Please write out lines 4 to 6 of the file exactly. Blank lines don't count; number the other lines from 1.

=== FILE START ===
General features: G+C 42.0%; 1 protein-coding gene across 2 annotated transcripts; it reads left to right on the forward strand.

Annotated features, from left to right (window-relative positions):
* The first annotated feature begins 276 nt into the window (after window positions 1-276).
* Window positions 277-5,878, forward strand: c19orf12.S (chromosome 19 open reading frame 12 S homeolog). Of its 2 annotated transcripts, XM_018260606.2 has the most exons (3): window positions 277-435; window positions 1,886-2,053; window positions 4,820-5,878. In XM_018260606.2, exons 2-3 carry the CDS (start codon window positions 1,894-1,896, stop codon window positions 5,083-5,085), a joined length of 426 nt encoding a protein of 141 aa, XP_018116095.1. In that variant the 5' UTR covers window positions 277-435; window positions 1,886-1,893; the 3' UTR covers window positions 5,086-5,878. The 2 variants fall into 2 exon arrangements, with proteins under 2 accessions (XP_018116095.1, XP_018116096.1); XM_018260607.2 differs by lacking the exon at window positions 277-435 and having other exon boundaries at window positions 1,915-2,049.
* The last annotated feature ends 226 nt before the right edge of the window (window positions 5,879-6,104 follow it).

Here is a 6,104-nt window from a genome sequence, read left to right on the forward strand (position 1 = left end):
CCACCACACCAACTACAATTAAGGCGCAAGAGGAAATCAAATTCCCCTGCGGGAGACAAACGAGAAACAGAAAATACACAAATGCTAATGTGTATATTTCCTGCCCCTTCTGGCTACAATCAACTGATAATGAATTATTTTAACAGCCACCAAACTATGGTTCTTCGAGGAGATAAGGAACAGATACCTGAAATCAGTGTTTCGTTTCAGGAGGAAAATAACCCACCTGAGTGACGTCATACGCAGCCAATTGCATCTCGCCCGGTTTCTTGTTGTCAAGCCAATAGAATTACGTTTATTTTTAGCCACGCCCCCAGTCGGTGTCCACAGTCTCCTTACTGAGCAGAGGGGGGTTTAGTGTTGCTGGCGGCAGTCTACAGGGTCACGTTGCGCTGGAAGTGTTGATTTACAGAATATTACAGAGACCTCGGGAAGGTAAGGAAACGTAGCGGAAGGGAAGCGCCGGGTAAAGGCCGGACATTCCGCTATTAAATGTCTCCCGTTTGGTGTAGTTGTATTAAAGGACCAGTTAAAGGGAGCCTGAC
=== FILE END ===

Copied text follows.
* Window positions 277-5,878, forward strand: c19orf12.S (chromosome 19 open reading frame 12 S homeolog). Of its 2 annotated transcripts, XM_018260606.2 has the most exons (3): window positions 277-435; window positions 1,886-2,053; window positions 4,820-5,878. In XM_018260606.2, exons 2-3 carry the CDS (start codon window positions 1,894-1,896, stop codon window positions 5,083-5,085), a joined length of 426 nt encoding a protein of 141 aa, XP_018116095.1. In that variant the 5' UTR covers window positions 277-435; window positions 1,886-1,893; the 3' UTR covers window positions 5,086-5,878. The 2 variants fall into 2 exon arrangements, with proteins under 2 accessions (XP_018116095.1, XP_018116096.1); XM_018260607.2 differs by lacking the exon at window positions 277-435 and having other exon boundaries at window positions 1,915-2,049.
* The last annotated feature ends 226 nt before the right edge of the window (window positions 5,879-6,104 follow it).

Here is a 6,104-nt window from a genome sequence, read left to right on the forward strand (position 1 = left end):